On the Solemnity of the Most Holy Body and Blood of Christ, we should all feel most joyful and exceedingly grateful to our Lord for letting his divine heart display all his meekness and humility. After all, we are celebrating the very core of our Catholic faith, the fact that our God, whom the whole universe cannot contain, has made himself totally accessible to us in a lowly wafer and, thus, also totally vulnerable to possible indifference and even abuse.
Yet, instead of elation, I feel the need to share with you the depth of the anguish that takes hold of my heart at every Eucharistic Celebration. I am painfully aware that, while the number of Catholics worldwide exceeds one billion, only about one third of that figure believes that Christ is truly present in the Eucharistic bread and wine with his body and blood, soul and divinity.
Now, I assume that your presence makes you part of that one third of genuinely Catholic faithful. But my heart is still anguished.
There are some who come to Mass late. I wonder, “Were they late because of a legitimate reason or because the Holy Mass is not that important to them? Are they not eager to be fed the words of life that only Jesus has?” Some are dressed so casually as to show that they are coming from the beach and have stopped by for a little while before heading for home. Others are dressed so scantily that, unmistakably, they evidence that they have forgotten that their body is the temple of the Holy Spirit. Still others do not reverence the Blessed Sacrament because they are too busy looking for “their spot” as if they were at a movie theater or at the ball park.
As my pain increases, I also think about the inner disposition, about what is not seen on the outside. I know that some stay away from the Sacrament of Reconciliation for years, do not attend Holy Mass every Sunday and all holy days of obligation, are addicted to pornography, and use artificial forms of birth control. Yet they receive the Lord in Holy Communion every time they go to church. My anguish is also due to the attitude of some who are “more Catholic than the Pope,” and they insist on fulfilling their obligation in a personal way as if they were a group of elite individuals rather than members of the ONE Body of Christ.
My dear brothers and sisters, I always try my best to preach with words that come straight from my heart, in total sincerity and as a challenge for all of us to live according to the awesome call we received from our Lord. For this reason I want to apologize for anything that might sound offensive or rude.
There is nothing on the face of the earth in which I believe more strongly than the real presence of our God under the humble species of bread and wine. There is nothing dearer to me. You should believe just as strongly. You should hold the Eucharist just as dearly. This is the core, the heart of our faith; without our firm belief in the real presence of Jesus, there is no Catholic Church, there are no Catholic believers.
Why am I sharing this with you? Why do I feel so strongly about the awesome, supernatural significance of the Eucharist? Because of what our Catholic Church has believed and lived from her inception and has handed down to us as her most precious gift.
Here it is: Every time we gather to break bread, we relive and share the ultimate sacrifice of Christ. After the graphic description of blood being drawn from slaughtered animals, being splashed on the altar and being sprinkled by Moses on the people of Israel, there must be no doubt that undoubtedly millions of animals were sacrificed on behalf of the chosen people. After the interpretation offered by the author of Hebrews as to the significance of Jesus’ blood poured out over all of us for the remission of our sins and for our salvation, there must be no doubt that his supreme sacrifice should be appreciated, honored and celebrated by all of us at every Holy Mass.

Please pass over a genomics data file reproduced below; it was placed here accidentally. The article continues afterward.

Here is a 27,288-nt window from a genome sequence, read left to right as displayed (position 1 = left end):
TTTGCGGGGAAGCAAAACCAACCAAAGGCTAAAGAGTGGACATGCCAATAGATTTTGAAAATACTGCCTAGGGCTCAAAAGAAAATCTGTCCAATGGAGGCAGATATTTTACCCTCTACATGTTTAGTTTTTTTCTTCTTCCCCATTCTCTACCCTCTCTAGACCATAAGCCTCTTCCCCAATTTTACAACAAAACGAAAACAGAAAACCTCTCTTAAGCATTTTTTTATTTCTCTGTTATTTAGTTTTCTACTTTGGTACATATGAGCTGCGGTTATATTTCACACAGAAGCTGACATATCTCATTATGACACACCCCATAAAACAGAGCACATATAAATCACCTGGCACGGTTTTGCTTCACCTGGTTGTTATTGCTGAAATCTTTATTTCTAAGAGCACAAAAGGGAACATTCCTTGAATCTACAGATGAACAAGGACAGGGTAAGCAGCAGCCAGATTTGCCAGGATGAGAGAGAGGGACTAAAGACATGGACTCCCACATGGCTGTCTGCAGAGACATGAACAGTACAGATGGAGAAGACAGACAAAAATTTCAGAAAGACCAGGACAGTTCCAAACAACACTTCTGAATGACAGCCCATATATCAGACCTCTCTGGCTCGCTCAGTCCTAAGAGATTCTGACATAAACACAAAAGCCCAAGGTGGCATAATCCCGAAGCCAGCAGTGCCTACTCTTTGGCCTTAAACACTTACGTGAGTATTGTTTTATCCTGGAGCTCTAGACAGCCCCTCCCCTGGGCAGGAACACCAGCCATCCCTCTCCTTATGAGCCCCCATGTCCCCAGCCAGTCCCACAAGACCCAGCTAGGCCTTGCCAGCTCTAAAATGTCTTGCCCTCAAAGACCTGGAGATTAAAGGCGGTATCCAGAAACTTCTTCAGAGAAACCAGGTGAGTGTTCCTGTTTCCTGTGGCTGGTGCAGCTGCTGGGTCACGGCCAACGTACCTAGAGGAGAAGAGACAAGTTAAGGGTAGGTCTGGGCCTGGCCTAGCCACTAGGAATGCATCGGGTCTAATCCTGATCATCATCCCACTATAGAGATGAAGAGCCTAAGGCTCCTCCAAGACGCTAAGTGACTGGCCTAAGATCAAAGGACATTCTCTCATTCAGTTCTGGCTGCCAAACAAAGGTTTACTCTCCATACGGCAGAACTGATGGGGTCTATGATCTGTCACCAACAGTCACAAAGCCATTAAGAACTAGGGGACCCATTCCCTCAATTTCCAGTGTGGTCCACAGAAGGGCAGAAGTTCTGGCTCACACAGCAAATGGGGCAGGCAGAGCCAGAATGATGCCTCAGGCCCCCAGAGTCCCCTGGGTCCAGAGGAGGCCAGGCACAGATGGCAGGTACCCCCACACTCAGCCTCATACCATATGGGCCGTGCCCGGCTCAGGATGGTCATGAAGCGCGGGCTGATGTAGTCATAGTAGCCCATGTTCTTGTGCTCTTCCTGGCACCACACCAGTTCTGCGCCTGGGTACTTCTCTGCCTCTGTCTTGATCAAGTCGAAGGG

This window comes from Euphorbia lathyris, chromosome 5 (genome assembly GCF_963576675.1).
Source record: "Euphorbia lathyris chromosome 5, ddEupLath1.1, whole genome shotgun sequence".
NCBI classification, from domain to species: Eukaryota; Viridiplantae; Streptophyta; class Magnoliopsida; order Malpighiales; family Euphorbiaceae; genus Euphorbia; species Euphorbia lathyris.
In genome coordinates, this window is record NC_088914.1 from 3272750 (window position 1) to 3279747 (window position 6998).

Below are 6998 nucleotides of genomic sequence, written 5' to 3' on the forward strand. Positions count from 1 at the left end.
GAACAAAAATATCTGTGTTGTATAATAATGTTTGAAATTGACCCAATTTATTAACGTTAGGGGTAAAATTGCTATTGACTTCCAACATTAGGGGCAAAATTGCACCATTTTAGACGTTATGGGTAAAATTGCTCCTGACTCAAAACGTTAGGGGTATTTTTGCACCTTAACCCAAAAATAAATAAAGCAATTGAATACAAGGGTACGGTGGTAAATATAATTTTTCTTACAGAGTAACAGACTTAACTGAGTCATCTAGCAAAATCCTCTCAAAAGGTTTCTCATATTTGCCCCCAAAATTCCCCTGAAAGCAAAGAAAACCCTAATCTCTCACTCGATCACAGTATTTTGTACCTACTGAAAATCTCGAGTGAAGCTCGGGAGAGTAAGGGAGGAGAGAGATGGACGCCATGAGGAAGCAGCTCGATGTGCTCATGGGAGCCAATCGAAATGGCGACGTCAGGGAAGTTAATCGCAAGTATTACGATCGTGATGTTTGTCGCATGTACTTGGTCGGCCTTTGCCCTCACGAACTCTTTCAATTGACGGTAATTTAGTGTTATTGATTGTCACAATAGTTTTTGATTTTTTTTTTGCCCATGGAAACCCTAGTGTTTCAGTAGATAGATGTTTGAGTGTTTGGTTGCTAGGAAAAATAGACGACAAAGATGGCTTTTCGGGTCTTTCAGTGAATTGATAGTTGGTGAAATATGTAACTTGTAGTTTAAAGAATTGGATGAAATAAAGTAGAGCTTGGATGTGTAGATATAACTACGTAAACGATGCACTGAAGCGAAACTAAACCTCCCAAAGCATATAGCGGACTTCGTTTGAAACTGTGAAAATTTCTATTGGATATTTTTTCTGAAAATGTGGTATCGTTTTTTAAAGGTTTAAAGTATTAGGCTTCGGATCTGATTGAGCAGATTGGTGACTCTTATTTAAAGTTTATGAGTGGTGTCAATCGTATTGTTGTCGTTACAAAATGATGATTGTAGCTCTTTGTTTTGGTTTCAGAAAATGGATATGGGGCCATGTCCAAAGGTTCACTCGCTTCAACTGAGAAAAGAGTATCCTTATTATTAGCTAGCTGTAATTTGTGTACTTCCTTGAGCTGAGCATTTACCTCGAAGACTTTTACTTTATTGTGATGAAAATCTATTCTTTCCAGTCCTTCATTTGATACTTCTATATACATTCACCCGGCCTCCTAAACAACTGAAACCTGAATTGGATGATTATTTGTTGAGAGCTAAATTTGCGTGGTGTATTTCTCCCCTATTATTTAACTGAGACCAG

After we hear Jesus telling us that the bread IS truly his body and the wine IS truly his blood, how can somebody still hold that the bread is simply like his body, and the wine is simply like his blood? How can anyone not be overcome with awe and gratitude, and joy and comfort?
By saying to us: “This is my body, this is my blood,” Jesus is saying: “My brother, my sister, this is I given to you. This is my life sacrificed for you. This is I—abandoned, betrayed, broken, crushed, tortured, nailed to a cross, out of love. Here, take me into yourself, make me part of you, become one with me.
Therefore, should not our demeanor at every Mass be proper and becoming of the supreme sacrifice of Jesus for us? Shouldn’t we do all we can with our entire being, including our body, to give faithful evidence that we heed Christ’s desire for us to be one: to be silent, to be singing, to be dialoguing with the presiding priest, to be standing, kneeling and sitting as one Body, with one mind and one heart? Every single action that goes on in our church during the Eucharistic Celebration should be taken and lived out as the action of a worshiping community, as the one Body of Christ, sacrificing personal preferences for the sake of oneness.
It is, then, my wish and prayer that all of us may soon grasp the awesome significance of what we are to do together during each Mass. O that we may believe that, while we await our future of endless glory, we celebrate our ONE sacrifice, his and ours together. O that in the Eucharist we may realize that in our need, in our trials, in our dreams, in our sacrifice, in our hurts—whenever we are most human— our God comes to us, and we can hope and rejoice in Him.